The Meaning of S.H.I.T.
In the 16th and 17th centuries, before the invention of
commercial fertilizer, everything had to be transported by ship. Therefore,
large shipments of manure were common. It was shipped dry, because in dry
form it weighed a lot less than when wet, but once water (at sea) hit it, it
not only became heavier, but the process of fermentation began again, of
which a by-product is methane gas.
As the stuff was stored below decks in bundles you can see what could (and
did) happen. Methane began to build up below decks and the first time
someone came below at night with a lantern, BOOOOM!
Several ships were destroyed in this manner before it was determined just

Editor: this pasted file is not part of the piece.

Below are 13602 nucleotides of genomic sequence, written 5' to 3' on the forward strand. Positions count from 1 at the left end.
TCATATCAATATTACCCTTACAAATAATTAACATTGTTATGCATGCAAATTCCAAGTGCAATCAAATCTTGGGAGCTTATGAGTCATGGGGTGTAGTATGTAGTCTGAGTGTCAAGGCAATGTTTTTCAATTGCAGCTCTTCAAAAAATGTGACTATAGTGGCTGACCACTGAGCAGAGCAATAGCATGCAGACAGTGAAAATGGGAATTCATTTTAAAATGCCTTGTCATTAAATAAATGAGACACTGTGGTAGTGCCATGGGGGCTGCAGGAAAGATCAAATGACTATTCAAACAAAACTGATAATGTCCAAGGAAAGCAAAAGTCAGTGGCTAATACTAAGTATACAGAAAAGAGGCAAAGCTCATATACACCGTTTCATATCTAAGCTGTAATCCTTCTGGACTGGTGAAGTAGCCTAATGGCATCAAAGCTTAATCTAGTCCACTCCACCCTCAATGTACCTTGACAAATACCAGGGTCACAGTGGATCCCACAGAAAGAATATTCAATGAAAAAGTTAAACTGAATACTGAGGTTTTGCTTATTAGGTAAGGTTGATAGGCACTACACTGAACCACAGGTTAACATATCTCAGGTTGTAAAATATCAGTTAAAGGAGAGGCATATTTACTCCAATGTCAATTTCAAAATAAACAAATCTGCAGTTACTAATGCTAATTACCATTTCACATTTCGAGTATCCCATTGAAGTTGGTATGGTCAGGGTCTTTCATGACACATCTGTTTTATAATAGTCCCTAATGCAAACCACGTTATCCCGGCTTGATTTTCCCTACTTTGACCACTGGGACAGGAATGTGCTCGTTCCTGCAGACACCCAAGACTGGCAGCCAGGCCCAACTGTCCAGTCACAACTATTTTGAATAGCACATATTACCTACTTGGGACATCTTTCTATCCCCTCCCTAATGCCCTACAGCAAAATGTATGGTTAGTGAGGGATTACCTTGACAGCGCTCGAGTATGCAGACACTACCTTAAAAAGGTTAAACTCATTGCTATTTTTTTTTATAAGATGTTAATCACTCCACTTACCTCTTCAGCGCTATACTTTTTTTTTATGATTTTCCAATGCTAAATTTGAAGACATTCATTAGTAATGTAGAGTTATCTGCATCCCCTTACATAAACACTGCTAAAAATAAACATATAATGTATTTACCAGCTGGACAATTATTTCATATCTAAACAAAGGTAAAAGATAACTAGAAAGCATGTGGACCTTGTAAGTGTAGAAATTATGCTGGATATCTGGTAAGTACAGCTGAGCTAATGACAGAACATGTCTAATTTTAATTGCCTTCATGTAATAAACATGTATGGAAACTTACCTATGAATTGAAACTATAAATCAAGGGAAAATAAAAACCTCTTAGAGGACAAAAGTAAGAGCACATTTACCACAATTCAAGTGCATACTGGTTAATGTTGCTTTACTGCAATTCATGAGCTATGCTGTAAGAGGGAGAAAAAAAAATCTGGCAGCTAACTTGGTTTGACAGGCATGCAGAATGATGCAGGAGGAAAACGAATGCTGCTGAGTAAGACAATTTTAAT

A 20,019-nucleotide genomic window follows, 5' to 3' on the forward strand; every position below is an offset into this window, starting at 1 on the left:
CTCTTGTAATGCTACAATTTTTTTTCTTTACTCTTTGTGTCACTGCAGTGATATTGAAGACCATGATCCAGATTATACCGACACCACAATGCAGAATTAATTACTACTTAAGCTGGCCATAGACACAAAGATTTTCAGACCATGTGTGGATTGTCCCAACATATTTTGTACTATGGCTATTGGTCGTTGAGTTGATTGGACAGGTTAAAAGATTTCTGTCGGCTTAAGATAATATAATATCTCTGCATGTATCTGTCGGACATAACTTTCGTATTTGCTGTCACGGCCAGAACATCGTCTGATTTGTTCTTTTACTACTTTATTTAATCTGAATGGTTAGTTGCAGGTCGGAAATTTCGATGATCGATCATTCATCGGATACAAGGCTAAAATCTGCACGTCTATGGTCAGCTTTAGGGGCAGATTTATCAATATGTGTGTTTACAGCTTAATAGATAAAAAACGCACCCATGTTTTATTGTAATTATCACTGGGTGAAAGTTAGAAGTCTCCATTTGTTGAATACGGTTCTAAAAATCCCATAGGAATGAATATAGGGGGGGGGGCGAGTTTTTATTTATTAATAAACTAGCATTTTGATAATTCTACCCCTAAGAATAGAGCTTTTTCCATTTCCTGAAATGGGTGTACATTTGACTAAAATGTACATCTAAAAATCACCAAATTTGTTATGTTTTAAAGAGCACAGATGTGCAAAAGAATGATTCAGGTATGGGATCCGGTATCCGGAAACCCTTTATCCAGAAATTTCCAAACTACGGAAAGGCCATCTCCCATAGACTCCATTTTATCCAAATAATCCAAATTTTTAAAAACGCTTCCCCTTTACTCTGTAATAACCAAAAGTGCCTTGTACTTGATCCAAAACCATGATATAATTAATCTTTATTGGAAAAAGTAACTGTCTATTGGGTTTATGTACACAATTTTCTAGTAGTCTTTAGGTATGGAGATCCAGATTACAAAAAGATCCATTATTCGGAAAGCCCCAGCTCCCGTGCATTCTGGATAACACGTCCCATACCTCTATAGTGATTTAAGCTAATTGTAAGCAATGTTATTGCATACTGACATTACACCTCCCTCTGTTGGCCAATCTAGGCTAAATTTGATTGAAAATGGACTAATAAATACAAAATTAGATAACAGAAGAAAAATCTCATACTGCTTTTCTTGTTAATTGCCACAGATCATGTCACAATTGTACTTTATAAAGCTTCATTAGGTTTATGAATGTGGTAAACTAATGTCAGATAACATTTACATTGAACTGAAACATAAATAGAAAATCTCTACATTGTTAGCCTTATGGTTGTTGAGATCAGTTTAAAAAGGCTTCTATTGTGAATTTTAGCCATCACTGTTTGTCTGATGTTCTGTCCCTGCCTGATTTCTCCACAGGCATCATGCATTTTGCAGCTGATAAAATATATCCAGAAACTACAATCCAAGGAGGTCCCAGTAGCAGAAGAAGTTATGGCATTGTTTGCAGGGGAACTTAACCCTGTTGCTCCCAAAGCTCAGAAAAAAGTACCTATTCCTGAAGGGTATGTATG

what was happening. After that, the bundles of manure were always stamped
with the term "Ship High In Transit" on them, which meant for the sailors to
stow it high enough off the lower decks so that any water that came into the
hold would not touch this volatile cargo and start the production of
Thus evolved the term "S.H.I.T," which has come down through the centuries
and is in use to this very day.
You probably did not know the true history of this word.
Neither did I. I always thought it was a golf term.